Are there any WW2 memorials in Germany?
Germany has no monuments that celebrate the Nazi armed forces, however many grandfathers fought or fell for them. Instead, it has a dizzying number and variety of monuments to the victims of its murderous racism. There are no Nazi sites in Germany in the sense that there are plantation sites in the United States.
Can you visit WW2 battlefields?
This collection of World War 2 Battlefield Tours visit the most iconic locations including the D-Day landing beaches along the Normandy coastline, Arnhem, Dunkirk and Auschwitz.
Are there still ruins from WW2?
During the war, the Allies and Nazis fortified the coast of Northern Europe with pillboxes, gun emplacements and huge barriers meant to repel ships and tanks. They were largely forgotten after the invasion of Normandy, abandoned as the Allies pressed on toward Germany. Nearly 80 years later, only ruins remain.
Does Germany have World War 2 museums?
The AFP reports that the long-delayed “Documentation Center for the History of National Socialism” has finally been opened in Munich. The museum is housed in the former Brown House, the building that served as Nazi Party headquarters from 1930 through the end of World War II.
Which country is known as the battlefield of Europe?
Known as the ‘Battlefield of Europe’, Belgium has had more battles than any other country in Europe.
Are there concentration camps in Berlin?
Sachsenhausen, also called Sachsenhausen-Oranienburg, one of the major Nazi German concentration camps, located at the edge of Oranienburg, 21 miles (34 km) northwest of Berlin.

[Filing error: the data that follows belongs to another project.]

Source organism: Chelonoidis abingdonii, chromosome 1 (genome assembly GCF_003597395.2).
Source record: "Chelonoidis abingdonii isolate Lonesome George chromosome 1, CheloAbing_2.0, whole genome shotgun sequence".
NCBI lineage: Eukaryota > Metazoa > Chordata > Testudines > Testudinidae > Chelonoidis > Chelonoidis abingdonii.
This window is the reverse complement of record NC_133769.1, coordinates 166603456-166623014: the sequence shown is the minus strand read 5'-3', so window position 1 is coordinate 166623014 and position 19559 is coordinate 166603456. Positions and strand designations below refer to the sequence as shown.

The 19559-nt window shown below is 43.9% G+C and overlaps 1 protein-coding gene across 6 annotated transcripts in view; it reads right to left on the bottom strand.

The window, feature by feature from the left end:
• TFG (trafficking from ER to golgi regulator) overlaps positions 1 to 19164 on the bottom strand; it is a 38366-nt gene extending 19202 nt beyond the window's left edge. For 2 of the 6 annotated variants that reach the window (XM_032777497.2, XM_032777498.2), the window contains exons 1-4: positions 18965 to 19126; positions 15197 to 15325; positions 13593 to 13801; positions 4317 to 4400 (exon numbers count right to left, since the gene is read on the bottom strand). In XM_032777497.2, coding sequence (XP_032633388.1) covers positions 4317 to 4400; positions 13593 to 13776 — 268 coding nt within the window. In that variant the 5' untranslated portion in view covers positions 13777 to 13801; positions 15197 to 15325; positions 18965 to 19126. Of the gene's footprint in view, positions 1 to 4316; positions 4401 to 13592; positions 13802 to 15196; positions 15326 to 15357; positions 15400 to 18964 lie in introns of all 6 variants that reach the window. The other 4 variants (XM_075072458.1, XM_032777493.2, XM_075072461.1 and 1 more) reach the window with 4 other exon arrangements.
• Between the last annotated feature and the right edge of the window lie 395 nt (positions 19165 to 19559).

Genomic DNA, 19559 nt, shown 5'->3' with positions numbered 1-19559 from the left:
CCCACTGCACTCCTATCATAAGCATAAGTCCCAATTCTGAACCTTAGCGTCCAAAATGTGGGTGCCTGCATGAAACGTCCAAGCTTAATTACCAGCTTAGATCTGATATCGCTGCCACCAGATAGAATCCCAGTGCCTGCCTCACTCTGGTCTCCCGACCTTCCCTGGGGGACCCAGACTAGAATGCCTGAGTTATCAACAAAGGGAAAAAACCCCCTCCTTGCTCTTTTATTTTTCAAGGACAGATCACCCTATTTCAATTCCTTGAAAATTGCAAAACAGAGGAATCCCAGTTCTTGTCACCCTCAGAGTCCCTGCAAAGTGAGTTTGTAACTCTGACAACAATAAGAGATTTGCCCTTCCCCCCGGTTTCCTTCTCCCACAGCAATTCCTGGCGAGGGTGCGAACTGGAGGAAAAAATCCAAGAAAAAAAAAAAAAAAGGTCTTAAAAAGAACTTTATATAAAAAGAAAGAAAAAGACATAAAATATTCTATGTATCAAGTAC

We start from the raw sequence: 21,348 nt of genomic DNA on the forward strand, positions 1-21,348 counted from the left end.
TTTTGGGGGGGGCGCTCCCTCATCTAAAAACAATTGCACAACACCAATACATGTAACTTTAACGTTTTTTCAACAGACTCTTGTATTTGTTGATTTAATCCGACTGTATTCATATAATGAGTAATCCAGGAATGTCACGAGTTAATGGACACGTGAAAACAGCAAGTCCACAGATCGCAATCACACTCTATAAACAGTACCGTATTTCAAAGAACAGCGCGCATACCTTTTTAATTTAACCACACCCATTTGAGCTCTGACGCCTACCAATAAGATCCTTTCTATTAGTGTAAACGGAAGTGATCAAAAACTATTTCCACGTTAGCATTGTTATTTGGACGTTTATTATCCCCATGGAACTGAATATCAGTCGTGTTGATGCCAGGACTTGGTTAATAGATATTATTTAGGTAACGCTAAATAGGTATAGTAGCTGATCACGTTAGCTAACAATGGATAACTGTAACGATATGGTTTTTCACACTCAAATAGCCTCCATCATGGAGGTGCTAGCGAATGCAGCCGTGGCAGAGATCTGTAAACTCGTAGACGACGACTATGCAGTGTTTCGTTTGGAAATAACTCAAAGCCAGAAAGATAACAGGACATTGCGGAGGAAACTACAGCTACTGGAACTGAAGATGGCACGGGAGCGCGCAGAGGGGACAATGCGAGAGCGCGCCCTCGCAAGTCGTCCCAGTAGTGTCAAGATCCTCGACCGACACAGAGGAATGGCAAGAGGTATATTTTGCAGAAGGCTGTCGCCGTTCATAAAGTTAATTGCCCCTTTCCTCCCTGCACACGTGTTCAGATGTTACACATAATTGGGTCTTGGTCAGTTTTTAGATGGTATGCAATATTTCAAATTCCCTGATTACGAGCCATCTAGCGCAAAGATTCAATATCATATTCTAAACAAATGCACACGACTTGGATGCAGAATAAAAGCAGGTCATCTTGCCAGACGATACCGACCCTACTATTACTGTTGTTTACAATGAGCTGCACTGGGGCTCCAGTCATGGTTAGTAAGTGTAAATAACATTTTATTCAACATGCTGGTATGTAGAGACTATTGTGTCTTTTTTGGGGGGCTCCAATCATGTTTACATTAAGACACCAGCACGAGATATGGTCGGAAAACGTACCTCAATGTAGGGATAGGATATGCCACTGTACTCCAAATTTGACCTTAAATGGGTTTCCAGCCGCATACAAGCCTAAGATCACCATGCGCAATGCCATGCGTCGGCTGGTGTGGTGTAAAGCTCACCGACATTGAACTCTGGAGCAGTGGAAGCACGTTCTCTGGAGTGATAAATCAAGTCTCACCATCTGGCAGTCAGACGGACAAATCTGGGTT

Are there any World War 2 tours?
All of our forthcoming Scheduled World War 2 Tours are listed below. This tour is simply compelling. Your tour leader, Patrick Mercer, is the son of one of those who fought here and he spent much of his youth interviewing his father’s comrades.
What is a WWII Poland and Germany tour like?
Our WWII Poland and Germany Tour begins in Gdansk, which is also the site of another historic push for freedom — the Solidarity movement led by electrician Lech Walesa. We will then begin to wind our way on to Ketrzyn, Warsaw, Krakow, Oswiecim, Zagan, and Berlin, where some of the fiercest battles of the war were fought.
What to do in Berlin during World War II?
Experience the dramatic final days of the World War II in Berlin during this half-day walking excursion. Visit some of the most important historical sites in Berlin with your guide, discovering the series of events that culminated in the final German surrender.
Where to go on a World War II vacation in Poland?
This tour of Poland and Eastern Germany is the perfect vacation for those who are interested in World War II. Your tour starts in Warsaw and ends in Munich. Along the way, you’ll visit cities, concentration camps, and places significant to World War II—with overnights in Warsaw, Krakow, Wroclaw, Dresden, Berlin, Weimar, Nuremberg, and Munich.